What I talk about when I talk about Tel Aviv

I’m going to declare my interest from the start. I’m about to make Aliyah, so my passion for Israel, and above all Tel Aviv, can be taken for granted. It’s easy and correct for me to say that I’m enamoured with the place; what isn’t so straightforward is knowing where to begin.

I came to Tel Aviv for the first time in March 2010. It had been nearly 15 years since my last visit to Israel, which hadn’t involved any time in the city. I was drawn back to the land by many things – a desire for a steadying hand for my first faltering steps into researching my family history and exploring my Jewish identity; Tel Aviv’s apparently sudden flowering as a liberal, cosmopolitan, gay-friendly destination, and, rather more prosaically, easyJet’s unexpected launch of cheap flights to the city from my local airport in the UK. I went expecting a good time, some meaningful moments and perhaps a few new friends.

It won’t come as a surprise that every item on my list was checked several times over. I found what I was looking for in Tel Aviv – history, incredible people, great bars and excellent food. Above all, however, I found a sense of self, and in spite of the litany of praise I had read for Tel Aviv, I wasn’t prepared for how it would make me feel about myself. If you want to see the whole world and yet feel at home; if you want to drift down the street in a unity of outsiders; if you want to feel a city which pulsates with a glorious confusion of colours, textures, beats and languages; if you want to be part of a mass which wanders as one and thinks as a hundred thousand, then come to Tel Aviv. It’s a place to fall in love with, a place to fall in love in, a place to find yourself and others. It’s a place whose people are defined by where they’ve been, but to whom nothing matters so much as where they’re going. Tel Avivians understand the world but don’t necessarily want to be understood, if indeed such a thing is even possible. These paradoxes form the base for the shifting sands of the city’s character and complexion.

This was what greeted me on my first trip to Tel Aviv. It took a year for the impressions it made on me to percolate, and I left first time round believing I’d found a new regular holiday destination; when I returned 12 months later, I knew I had a problem. I had readied myself for my second visit to be an anticlimax, lacking the novelty of the first time. Not so – Tel Aviv confounded my expectations again (something it has a habit of doing frequently). Gradually, in the shadow of the technicolour, kinetic starburst of Israel’s modern cosmopolis, something strange began happening to life ‘back home’ in my mind’s eye. The light started draining out, the colours becoming desaturated as the realisation dawned that I’d found a place where I felt like myself, and it wasn’t where I lived. The notion crystallised as I sat in the departure lounge at Ben Gurion airport, thinking to myself that sitting there in order to go home wasn’t something I was prepared to go through many more times.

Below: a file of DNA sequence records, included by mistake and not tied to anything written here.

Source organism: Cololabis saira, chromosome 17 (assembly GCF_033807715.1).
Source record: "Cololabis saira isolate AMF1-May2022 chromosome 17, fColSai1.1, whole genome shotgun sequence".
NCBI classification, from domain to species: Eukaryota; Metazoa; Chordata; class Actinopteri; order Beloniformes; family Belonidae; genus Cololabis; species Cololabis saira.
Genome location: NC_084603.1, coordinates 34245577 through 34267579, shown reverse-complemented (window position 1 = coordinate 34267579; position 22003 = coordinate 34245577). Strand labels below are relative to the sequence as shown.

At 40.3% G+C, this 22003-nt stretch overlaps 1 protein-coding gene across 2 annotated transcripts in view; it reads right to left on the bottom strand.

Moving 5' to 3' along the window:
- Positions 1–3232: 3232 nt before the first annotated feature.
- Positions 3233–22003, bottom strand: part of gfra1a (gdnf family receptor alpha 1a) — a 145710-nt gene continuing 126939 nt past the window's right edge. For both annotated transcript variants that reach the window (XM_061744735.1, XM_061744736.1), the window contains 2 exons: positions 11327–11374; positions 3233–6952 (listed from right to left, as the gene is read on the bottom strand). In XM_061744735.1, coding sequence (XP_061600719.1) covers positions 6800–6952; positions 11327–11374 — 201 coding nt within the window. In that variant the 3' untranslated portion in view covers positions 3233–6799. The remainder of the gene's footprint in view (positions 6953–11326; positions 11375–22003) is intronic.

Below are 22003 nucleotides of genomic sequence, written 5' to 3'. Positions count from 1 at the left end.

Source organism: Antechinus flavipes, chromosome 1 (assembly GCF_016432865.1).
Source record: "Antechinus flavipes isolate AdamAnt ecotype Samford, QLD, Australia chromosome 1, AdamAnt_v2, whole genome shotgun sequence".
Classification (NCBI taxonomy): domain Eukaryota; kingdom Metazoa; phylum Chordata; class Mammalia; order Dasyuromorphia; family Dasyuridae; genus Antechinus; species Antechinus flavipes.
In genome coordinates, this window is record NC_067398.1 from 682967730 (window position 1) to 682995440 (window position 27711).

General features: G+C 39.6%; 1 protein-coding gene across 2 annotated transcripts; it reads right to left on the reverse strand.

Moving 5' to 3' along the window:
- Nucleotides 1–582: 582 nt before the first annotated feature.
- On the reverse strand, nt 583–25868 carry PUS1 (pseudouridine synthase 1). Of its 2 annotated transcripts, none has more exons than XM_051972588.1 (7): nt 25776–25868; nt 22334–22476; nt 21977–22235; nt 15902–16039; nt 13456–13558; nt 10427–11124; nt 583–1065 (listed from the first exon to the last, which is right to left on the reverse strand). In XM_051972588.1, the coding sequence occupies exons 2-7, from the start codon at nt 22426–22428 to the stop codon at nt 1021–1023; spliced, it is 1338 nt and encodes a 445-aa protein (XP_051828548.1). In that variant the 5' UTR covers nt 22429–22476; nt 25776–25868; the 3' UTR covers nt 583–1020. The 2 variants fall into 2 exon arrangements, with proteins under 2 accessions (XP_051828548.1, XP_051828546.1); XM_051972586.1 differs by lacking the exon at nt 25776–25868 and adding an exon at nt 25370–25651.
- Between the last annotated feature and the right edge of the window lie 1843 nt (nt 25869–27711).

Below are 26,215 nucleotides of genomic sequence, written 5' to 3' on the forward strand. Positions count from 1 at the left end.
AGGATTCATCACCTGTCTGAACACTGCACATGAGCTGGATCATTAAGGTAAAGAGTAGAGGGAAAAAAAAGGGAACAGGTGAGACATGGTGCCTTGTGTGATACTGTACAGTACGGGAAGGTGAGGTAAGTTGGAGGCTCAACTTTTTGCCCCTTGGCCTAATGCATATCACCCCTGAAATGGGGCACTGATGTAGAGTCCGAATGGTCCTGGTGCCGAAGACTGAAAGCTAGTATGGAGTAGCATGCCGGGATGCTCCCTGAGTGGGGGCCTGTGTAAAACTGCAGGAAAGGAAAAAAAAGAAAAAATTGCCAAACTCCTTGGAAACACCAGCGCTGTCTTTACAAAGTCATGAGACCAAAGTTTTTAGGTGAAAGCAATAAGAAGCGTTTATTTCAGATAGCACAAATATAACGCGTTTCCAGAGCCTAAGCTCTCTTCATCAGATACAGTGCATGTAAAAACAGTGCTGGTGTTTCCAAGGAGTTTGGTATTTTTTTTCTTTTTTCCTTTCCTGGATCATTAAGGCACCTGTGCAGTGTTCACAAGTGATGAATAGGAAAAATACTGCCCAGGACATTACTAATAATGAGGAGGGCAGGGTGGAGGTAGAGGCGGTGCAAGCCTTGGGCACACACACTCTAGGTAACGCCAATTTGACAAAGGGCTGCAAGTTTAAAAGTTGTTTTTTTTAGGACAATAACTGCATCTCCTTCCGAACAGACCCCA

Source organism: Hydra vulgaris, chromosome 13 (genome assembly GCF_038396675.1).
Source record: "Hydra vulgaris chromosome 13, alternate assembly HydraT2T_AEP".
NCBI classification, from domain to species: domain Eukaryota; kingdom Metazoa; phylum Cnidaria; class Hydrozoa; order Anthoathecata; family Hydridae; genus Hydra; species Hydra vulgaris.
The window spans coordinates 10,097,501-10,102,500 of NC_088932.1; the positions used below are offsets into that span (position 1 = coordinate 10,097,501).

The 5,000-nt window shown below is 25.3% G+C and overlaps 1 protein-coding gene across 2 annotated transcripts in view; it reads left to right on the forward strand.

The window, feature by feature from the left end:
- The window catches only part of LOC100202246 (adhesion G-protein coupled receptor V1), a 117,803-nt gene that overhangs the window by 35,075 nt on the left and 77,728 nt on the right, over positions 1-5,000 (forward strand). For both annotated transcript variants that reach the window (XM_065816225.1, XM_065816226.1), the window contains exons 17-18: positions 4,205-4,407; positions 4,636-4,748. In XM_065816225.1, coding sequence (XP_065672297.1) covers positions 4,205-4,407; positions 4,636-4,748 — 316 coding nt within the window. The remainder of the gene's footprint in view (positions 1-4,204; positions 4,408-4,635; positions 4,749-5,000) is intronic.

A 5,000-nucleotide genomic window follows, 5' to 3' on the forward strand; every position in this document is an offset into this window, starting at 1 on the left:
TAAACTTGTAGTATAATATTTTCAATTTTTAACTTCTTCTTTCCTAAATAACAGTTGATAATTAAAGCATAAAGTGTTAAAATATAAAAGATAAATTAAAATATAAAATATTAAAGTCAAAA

So Tel Aviv made its siren call to me, and I’ve responded. Two years after my first visit there, almost to the day, I will be making Aliyah. Of course, there is a lot more behind that decision than my love affair with the ‘White City’. But for me, the story started on my beloved Ben Yehuda Street, with coffee and halva, new friends with old souls, and a bakery on the corner.

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